Bishop Hying

Tired and stressed? Maybe the Lord is calling you to embrace ancient practice of Sabbath

As published in the Northwest Indiana Catholic on March 18, 2018


      In previous columns, I have written about the importance of prayer, contemplation, leisure, silence and the priority of the Sabbath as a day of rest. Two Sundays ago, the first reading from Exodus narrated the Ten Commandments, the third of which speaks of keeping the Sabbath holy. 

      Orthodox Jews observe this teaching with extreme rigor. When I was in the Holy Land, I was amazed that the hotel had a “Sabbath elevator,” which constantly stopped at each floor from Friday evening through Saturday evening so that observant Jews would not have to push an elevator button, a simple action, but one which would constitute “work” for them.  This practice may seem extreme and rigorous to us, but demonstrates a sincere desire to observe the totality of God’s law, as they understand it.

      Back in 1998, St. John Paul II wrote an apostolic letter, “Dies Domini,” on Sunday as the Day of the Lord. He reminds us that from the dawn of the Church, Christians celebrated the Sabbath on Sunday, since Jesus rose from the dead on Easter morning. Every week, the Eucharist is our participation in, proclamation of and gratitude for this saving mystery. 

      “The Resurrection of Jesus is the fundamental event upon which Christian faith rests. It is an astonishing reality, fully grasped in the light of faith, yet historically attested to by those who were privileged to see the Risen Lord,” he wrote.

      By celebrating the Resurrection of Jesus every week, the Church indicates that it is the “true fulcrum” of history, the interpretive key that explains everything in our human experience.

      Many of us remember the Sundays of the past when stores were closed, people refrained from work, families had a big dinner together and most people still went to Church. For multiple reasons, Sunday has changed dramatically; it has become the “weekend.”

      Sports, work, shopping and catching up on chores at home now often fill this special day, sacred to the Lord. None of those activities are bad in and of themselves, but they cannot totally replace our human need for Sabbath rest and leisure. If we fail to observe Sunday as a spiritual time, it becomes just another day to fill with prosaic activity. 

      Consequently, the horizons of our minds and hearts may subconsciously limit themselves to the mundane things of this world. Life becomes an unending process of just getting stuff done, so that we can move on to the next thing.

      I would suggest that an impactful, yet simple way that we, as the people of God here in the Diocese of Gary can implement many of the synod priorities before us is to reclaim Sunday as the Day of the Lord, a sacred time for each individual and family to worship, rest, spend time with relatives and friends, play, study and rediscover the power of peace and silence. 

      Many of our synod initiatives speak about connecting people to God, the parish, the sacraments, their families and their neighbors with greater authenticity and participation. I cannot think of a better way to help such relationships to experience renewal and flourishing than the observation of Sunday.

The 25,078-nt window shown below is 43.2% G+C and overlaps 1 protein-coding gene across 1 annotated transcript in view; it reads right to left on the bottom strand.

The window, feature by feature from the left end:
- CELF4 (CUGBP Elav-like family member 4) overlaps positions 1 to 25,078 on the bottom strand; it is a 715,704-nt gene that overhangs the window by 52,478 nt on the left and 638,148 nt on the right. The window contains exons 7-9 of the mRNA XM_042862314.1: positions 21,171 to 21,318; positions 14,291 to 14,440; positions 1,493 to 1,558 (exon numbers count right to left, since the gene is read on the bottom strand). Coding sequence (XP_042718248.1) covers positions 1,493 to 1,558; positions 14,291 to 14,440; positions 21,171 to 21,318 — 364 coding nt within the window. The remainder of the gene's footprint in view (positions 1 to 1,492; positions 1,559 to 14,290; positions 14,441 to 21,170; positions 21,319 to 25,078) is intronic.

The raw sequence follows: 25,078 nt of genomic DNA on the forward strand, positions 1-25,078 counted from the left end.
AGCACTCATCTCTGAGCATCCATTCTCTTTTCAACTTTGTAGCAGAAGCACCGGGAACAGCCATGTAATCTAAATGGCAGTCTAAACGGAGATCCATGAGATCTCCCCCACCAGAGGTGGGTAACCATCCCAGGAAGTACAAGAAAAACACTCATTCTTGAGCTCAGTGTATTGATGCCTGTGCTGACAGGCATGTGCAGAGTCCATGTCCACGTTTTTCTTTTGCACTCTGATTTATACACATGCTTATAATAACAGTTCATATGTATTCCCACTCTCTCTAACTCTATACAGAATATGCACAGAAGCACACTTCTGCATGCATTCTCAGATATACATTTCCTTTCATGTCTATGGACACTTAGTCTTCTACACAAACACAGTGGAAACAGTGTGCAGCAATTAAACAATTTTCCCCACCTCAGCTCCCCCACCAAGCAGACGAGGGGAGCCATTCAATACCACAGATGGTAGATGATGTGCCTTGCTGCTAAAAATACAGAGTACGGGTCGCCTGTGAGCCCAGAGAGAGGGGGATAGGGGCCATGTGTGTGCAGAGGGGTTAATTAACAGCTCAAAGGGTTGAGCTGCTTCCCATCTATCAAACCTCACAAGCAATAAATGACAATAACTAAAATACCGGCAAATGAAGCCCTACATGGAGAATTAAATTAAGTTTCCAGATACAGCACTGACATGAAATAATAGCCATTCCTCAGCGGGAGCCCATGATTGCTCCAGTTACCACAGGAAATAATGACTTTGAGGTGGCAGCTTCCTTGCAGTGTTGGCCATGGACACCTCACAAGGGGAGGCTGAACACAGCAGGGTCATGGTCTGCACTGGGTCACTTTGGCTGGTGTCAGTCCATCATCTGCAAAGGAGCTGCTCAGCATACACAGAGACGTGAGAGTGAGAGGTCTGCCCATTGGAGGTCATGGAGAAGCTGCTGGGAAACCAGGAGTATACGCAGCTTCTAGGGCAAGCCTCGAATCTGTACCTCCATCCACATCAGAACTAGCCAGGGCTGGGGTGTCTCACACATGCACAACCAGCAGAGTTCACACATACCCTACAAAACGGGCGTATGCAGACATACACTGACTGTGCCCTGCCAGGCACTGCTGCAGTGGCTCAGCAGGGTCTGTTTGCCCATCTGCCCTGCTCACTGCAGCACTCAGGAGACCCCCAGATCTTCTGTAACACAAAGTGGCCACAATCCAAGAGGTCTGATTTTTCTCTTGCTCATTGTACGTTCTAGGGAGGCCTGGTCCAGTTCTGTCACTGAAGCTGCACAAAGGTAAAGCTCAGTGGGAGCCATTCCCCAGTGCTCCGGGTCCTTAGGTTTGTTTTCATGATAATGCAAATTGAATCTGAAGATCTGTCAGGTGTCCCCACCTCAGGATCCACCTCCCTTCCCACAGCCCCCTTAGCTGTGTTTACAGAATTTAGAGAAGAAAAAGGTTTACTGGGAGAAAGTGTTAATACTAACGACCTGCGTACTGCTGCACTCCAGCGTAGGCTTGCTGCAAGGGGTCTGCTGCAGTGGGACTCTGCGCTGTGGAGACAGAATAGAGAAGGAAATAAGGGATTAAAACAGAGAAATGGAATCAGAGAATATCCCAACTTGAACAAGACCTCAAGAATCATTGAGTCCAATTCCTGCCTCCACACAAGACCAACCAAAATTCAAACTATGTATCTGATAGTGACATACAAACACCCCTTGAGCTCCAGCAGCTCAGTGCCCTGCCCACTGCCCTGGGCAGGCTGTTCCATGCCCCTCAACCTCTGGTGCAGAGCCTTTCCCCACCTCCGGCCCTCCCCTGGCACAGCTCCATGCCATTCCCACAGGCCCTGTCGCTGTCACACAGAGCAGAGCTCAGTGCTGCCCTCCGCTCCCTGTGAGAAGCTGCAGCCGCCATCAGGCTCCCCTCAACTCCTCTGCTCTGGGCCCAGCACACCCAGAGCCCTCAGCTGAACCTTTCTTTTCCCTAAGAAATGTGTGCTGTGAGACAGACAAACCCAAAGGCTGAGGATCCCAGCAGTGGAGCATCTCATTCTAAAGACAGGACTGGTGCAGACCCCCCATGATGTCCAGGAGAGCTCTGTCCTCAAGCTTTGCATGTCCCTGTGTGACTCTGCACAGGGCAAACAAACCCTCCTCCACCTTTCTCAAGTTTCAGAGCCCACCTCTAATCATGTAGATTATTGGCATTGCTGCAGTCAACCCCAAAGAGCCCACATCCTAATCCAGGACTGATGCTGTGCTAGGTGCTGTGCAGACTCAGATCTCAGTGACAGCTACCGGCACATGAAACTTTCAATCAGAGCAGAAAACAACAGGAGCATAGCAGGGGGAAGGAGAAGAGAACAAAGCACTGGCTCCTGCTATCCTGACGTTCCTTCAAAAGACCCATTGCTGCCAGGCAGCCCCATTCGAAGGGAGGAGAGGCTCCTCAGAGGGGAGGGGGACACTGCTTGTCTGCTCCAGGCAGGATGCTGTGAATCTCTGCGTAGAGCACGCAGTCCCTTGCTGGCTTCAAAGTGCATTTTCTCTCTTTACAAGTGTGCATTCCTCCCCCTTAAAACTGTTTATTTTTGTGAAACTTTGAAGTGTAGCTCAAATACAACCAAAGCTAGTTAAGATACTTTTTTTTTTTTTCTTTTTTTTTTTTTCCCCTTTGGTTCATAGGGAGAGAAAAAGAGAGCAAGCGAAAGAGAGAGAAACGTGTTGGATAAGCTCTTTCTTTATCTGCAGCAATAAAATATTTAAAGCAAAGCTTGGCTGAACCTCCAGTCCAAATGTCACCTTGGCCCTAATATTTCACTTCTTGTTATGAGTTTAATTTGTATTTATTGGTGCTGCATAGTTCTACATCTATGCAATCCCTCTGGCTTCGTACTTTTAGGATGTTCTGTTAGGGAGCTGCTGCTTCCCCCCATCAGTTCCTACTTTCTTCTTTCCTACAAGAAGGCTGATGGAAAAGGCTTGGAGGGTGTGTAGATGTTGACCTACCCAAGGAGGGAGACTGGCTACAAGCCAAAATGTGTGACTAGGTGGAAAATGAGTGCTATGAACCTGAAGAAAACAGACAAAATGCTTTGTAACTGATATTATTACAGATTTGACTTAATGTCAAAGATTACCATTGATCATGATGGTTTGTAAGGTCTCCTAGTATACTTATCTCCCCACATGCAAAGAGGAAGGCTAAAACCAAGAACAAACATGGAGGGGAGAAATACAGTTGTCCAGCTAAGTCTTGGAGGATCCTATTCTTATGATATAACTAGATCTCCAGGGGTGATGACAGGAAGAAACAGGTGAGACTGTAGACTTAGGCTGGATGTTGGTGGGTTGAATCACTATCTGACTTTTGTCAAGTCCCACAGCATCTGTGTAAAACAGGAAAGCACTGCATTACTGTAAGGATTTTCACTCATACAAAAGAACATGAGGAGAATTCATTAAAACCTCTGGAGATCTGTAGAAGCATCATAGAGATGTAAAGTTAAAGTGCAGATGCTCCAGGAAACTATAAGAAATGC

What if our families all celebrated the Eucharist together every week? Imagine reaching out to the people in our lives who have drifted away from Sunday Mass and simply invite them to accompany us.  Picture dropping some of the activities our children are in, so all of us could have a little more space to relax and just be with each other.  Maybe our children would be secretly relieved. 

      What if Sunday dinner became a sacred weekly ritual where families could strengthen their beautiful bonds of love, faith and support, as they truly listen to each other? Outings with family and friends to a park, a picnic, a religious shrine become memorable and loving moments of connection. Family prayer rituals reinforce that faith is not just what we practice in church and that our homes are sacred places where the Lord dwells. 

      Time for study, reading and rest becomes a welcome respite in harried lives.

      I want to encourage and thank the many Catholics in our diocese who do keep Sunday as the Sabbath.  I am certain you notice the difference it makes in your personal and familial lives. But, if Sunday has gotten away from you, if it has simply become a day to catch up on everything left undone, if your family rarely eats together, if Mass attendance has become sporadic, if you are always tired and stressed, maybe the Lord is calling you to embrace the ancient practice of Sabbath. 

      In the frenzied and over-scheduled life we run through, my thoughts and suggestions here may sound both naïve and impractical. But, if we step back a moment and ponder where our destiny and hope lie, we quickly realize that eternal life will be a perpetual Sabbath rest, when we will simply abide and rest in the love of the Lord and comm with each other forever, in a bond of love, joy and goodness that is beyond our imagining and our grasp. 

      From such an eternal perspective, Sunday becomes a slice of heaven when we glimpse the good things to come, remembering who we are as beloved children of God, celebrating the wedding banquet of the Risen Christ and knowing that we are made for joyful contemplation and with God and each other. Our humanity needs Sabbath rest; our spirituality craves it.  In her wisdom, the Church offers it to us on a heaping platter of abundance. 

      Can we sit still long enough to savor the banquet?


       + Donald J. Hying

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